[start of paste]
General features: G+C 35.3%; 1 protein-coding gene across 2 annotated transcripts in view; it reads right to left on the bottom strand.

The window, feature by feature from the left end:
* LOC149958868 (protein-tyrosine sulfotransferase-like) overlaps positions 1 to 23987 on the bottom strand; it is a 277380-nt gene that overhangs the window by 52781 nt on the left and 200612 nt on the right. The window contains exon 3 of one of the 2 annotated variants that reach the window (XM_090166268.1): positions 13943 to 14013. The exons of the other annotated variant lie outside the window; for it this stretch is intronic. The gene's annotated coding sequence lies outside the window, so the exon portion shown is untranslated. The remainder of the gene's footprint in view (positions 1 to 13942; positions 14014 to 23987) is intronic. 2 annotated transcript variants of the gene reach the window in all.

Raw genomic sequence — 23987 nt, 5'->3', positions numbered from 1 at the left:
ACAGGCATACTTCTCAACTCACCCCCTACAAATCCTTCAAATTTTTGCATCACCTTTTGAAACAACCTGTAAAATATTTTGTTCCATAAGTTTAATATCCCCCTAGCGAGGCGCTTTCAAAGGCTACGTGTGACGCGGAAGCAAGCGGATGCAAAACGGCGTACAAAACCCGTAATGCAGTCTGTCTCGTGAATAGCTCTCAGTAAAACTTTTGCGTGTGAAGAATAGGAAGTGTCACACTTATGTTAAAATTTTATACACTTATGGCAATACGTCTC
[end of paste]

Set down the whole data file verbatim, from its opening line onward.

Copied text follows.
General features: G+C 35.3%; 1 protein-coding gene across 2 annotated transcripts in view; it reads right to left on the bottom strand.

The window, feature by feature from the left end:
* LOC149958868 (protein-tyrosine sulfotransferase-like) overlaps positions 1 to 23987 on the bottom strand; it is a 277380-nt gene that overhangs the window by 52781 nt on the left and 200612 nt on the right. The window contains exon 3 of one of the 2 annotated variants that reach the window (XM_090166268.1): positions 13943 to 14013. The exons of the other annotated variant lie outside the window; for it this stretch is intronic. The gene's annotated coding sequence lies outside the window, so the exon portion shown is untranslated. The remainder of the gene's footprint in view (positions 1 to 13942; positions 14014 to 23987) is intronic. 2 annotated transcript variants of the gene reach the window in all.

Raw genomic sequence — 23987 nt, 5'->3', positions numbered from 1 at the left:
ACAGGCATACTTCTCAACTCACCCCCTACAAATCCTTCAAATTTTTGCATCACCTTTTGAAACAACCTGTAAAATATTTTGTTCCATAAGTTTAATATCCCCCTAGCGAGGCGCTTTCAAAGGCTACGTGTGACGCGGAAGCAAGCGGATGCAAAACGGCGTACAAAACCCGTAATGCAGTCTGTCTCGTGAATAGCTCTCAGTAAAACTTTTGCGTGTGAAGAATAGGAAGTGTCACACTTATGTTAAAATTTTATACACTTATGGCAATACGTCTC